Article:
File spoon-archives/lyotard.archive/lyotard_2001/lyotard.0104, message 26

Date: Sun, 15 Apr 2001 20:53:41 +1000
Subject: Re: Differend


My query is a result of thinking about the differend in the wider context,
from The Postmodern Condition to Lessons on the Analytic of the Sublime. 

The most often-quoted descriptions of the diff, such as below, don't
include the imperative I find elsewhere: 
"Litigation takes place. I would like to call a differend (le differend)
the case where the plaintiff  is divested of the means to argue and becomes
for that reason a victim. . . . A case of differend between two parties
takes place when the ‘regulation’ of the conflict that opposes them is done
in the idiom of one of the parties while the wrong suffered by the other is
not signified in that idiom."
"In this sense, a phrase that comes along is put into play within a
conflict between genres of discourse. This conflict is a differend, since
the success (or the validation) proper to one genre is not the one proper
to others."

In other words, "takes place" and "put into play" do not have the same
urgency, which it seems to me, is neccessary for the diff to be different
from mere disagreement, or a case of apples and oranges. Sure, apples and
oranges are fine, and incommensurable, but they don't have anything to say
to each other. Why, for example, should we actively seek out the differend
between apples and oranges, and how would this defend the honour of thought.

The particular "tenor" of the diff I'm wondering about is suggested, for
example, in this from "Lessons on the Analytic of the Sublime":

"This differend is to be found at the heart of sublime feeling: at the
encounter of the two ‘absolutes’ equally ‘present’ to thought, the
absolute whole when it conceives, the absolutely measured when it
presents.  ‘Meeting’ conveys very little; it is more of a
confrontation, for, in accordance with its destination, which is to be
whole, the absolute of concepts demands to be presented.... 
Their being put into relation abolishes each of them as absolute. 
But if each must remain the absolute it continues to be its own sole
recourse, its court of appeal, unaware of the other.  This conflict is
not an ordinary dispute, which a third instance could grasp and put
an end to, but a ‘differend’." (LAS 123-4)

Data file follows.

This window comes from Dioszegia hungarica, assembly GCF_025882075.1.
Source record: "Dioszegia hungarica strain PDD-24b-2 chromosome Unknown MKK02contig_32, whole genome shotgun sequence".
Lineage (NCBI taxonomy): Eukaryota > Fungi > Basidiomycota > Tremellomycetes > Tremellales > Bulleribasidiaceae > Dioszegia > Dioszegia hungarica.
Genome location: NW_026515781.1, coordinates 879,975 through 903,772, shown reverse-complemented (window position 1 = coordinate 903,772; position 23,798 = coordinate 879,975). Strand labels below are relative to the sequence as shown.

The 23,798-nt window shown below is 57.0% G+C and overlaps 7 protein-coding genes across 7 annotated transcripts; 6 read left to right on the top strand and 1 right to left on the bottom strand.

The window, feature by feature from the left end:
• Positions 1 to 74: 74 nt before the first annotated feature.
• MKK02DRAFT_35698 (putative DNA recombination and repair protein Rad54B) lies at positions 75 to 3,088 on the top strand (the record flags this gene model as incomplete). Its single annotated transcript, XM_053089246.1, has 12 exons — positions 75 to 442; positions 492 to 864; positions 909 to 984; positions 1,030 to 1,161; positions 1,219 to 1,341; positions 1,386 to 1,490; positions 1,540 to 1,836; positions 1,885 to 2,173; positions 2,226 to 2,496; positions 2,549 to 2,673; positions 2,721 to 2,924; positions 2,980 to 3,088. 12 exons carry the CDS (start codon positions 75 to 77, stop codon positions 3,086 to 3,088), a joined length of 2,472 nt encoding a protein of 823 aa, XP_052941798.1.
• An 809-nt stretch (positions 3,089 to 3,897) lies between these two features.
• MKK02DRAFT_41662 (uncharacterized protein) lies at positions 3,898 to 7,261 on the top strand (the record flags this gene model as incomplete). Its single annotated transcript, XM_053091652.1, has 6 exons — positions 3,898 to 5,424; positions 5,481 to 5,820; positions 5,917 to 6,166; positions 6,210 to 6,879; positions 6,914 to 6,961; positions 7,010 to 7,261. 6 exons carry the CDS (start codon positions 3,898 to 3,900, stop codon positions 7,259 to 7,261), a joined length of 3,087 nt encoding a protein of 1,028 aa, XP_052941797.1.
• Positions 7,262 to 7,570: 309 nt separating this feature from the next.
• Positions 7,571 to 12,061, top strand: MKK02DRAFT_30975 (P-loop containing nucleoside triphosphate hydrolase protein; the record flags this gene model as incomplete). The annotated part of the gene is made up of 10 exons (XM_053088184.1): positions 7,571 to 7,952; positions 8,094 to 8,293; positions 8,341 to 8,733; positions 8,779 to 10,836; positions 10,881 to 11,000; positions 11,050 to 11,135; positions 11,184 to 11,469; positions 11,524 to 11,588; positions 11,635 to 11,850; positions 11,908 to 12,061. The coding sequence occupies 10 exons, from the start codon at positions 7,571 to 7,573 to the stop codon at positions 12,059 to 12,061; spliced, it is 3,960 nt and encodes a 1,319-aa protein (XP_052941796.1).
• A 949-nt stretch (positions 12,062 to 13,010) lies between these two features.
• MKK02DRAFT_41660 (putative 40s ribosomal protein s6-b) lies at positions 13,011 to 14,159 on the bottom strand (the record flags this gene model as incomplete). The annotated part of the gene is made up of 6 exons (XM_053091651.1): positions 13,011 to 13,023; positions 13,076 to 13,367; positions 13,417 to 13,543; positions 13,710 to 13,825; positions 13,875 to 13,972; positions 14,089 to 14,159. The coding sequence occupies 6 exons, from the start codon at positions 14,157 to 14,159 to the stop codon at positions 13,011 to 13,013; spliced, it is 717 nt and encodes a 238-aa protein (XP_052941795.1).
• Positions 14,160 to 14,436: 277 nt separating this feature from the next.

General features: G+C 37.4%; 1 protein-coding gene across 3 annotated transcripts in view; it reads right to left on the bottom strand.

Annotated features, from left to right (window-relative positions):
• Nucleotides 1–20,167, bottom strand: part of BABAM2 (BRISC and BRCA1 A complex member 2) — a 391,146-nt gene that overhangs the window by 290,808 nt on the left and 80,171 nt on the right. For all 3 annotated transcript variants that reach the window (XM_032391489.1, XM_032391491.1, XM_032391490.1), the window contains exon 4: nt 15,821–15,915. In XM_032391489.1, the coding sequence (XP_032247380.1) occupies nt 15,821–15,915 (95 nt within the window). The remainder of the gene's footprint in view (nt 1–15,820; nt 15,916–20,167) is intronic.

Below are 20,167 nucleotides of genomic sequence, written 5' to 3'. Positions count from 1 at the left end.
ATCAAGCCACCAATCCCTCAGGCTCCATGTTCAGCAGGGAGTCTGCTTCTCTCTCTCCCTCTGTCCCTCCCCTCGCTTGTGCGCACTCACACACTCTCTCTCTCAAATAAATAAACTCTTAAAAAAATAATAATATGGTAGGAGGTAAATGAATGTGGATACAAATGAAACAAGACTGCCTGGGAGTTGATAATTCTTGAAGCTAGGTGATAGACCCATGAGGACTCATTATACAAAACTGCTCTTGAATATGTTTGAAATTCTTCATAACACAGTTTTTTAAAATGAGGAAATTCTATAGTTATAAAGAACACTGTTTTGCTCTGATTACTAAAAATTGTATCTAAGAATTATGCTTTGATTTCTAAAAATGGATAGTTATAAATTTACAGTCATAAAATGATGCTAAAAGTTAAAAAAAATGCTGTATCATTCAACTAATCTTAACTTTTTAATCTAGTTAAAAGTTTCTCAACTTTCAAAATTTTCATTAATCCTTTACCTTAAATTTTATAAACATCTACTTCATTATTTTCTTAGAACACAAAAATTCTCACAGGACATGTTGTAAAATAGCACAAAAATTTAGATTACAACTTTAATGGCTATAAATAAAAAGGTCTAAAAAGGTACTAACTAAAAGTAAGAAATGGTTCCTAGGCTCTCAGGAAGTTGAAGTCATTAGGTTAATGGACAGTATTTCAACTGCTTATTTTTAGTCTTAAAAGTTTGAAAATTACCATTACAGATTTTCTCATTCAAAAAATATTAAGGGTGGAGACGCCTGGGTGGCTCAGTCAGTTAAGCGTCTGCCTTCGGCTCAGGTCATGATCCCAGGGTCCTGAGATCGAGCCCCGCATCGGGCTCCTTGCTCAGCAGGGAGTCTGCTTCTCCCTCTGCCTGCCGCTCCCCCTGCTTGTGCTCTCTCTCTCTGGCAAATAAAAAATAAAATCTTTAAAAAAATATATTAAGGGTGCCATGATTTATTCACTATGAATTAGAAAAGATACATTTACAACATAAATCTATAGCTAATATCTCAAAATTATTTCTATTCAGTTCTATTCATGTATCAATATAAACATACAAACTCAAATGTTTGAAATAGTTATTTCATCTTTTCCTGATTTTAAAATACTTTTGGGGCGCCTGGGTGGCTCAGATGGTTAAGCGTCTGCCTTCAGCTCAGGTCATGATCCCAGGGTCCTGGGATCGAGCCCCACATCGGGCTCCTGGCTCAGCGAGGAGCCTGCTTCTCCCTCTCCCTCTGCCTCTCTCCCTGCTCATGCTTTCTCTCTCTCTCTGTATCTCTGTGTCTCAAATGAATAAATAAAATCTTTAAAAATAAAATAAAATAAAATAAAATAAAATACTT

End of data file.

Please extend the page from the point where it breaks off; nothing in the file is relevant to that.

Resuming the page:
The opposing things of the diff don't just happen across each other, it's
not just a 'meeting'. Nor is it just a confrontation. The things are in a
state of 'demand'. 

So it seems to me that it's not just incommensurability but
indissociability that "defines" the diff.


At 01:03 AM 4/14/01 -0400, hugh bone wrote:
>That's not the way I remember it.  Don't have the book - maybe you could
>cite.  Apples and oranges aren't so bad.
>I never could start a discussion of "Le Differend" although there were a lot
>of interesting (to me) ideas.
>> Hi Hugh,
>> I'm not sure to what extent this has been discussed, but is it perhaps the
>> defining characteristic of a differend that two incommensurable positions
>> are somehow - necessarily - "locked-in", i.e. they just can't leave each
>> other/the issue alone. Like two fighters chained together - impossible to
>> turn their backs on one another.
>> In the absence of this aspect we would just have apples and oranges. Or
>> old saw "the opposite of a great truth is another great truth", which is
>> pretty uninteresting ... unless there is a singular dynamic which forever
>> "forces" the confrontation.
>> Any thoughts?
>> Reg
>> At 05:14 PM 4/13/01 -0400, hugh bone wrote:
>> >Hi Don, et. al.,
>> >
>> >Yes, it was a great struggle over words.
>> >
>> >To over-simplify, a differend is a wrong for which one does not have the
>> >words to contest the accusation, or the words presented are thrown out of
>> >court etc..
>> >
>> >The Humpty-Dumpty meaning, from Alice in Wonderland, "A word means what I
>> >mean it to mean, no more and no less," seemed to prevail, at the end of
>> >dispute.
>> >
>> >A few years ago, parts of "Le Differend" were on-line at U.Cal. at
>> >Irvine where Lyotard had taught, but don't know if it is there now.
>> >have the link.
>> >
>> >Best,
>> >Hugh
>> >
>> >~~~~~~~~~~~~~~~~~~~~~~~
>> >
>> >> I have never been able to quite bring myself to buy the Differend. Are
>> >their
>> >> any internet papers that offer the Readers Digest version? I understand
>> >the
>> >> differend to be two incommensurable viewpoints with incommensurability
>> >being
>> >> a somewhat complex term.
>> >>
>> >> I believe that the deal that was struck between the US and China was
>> >> the Chinese leadership was allowed to tell their citizens that the US
>> >> apologized without the US objecting and that the US was allowed to tell
>> >> their citizens that they did not apologize without the Chinese
>> >>
>> >> In other words they agreed to disagree but to keep their disagreements
>> >> private. Is that a sort of differend?
>> >>
>> >> Or is a simple disagreement on what constitutes spying a differend? I
>> >> heard the media criticized for calling the US plane a spy plane. In
>> >> case spying is only done when the spy is in enemy territory. Apparently
>> >> China believes that spying is spying no matter where the spy resides.
>> >>
>> >>
>> >> Don
>> >>
>> >
>> >
>> >
>> >


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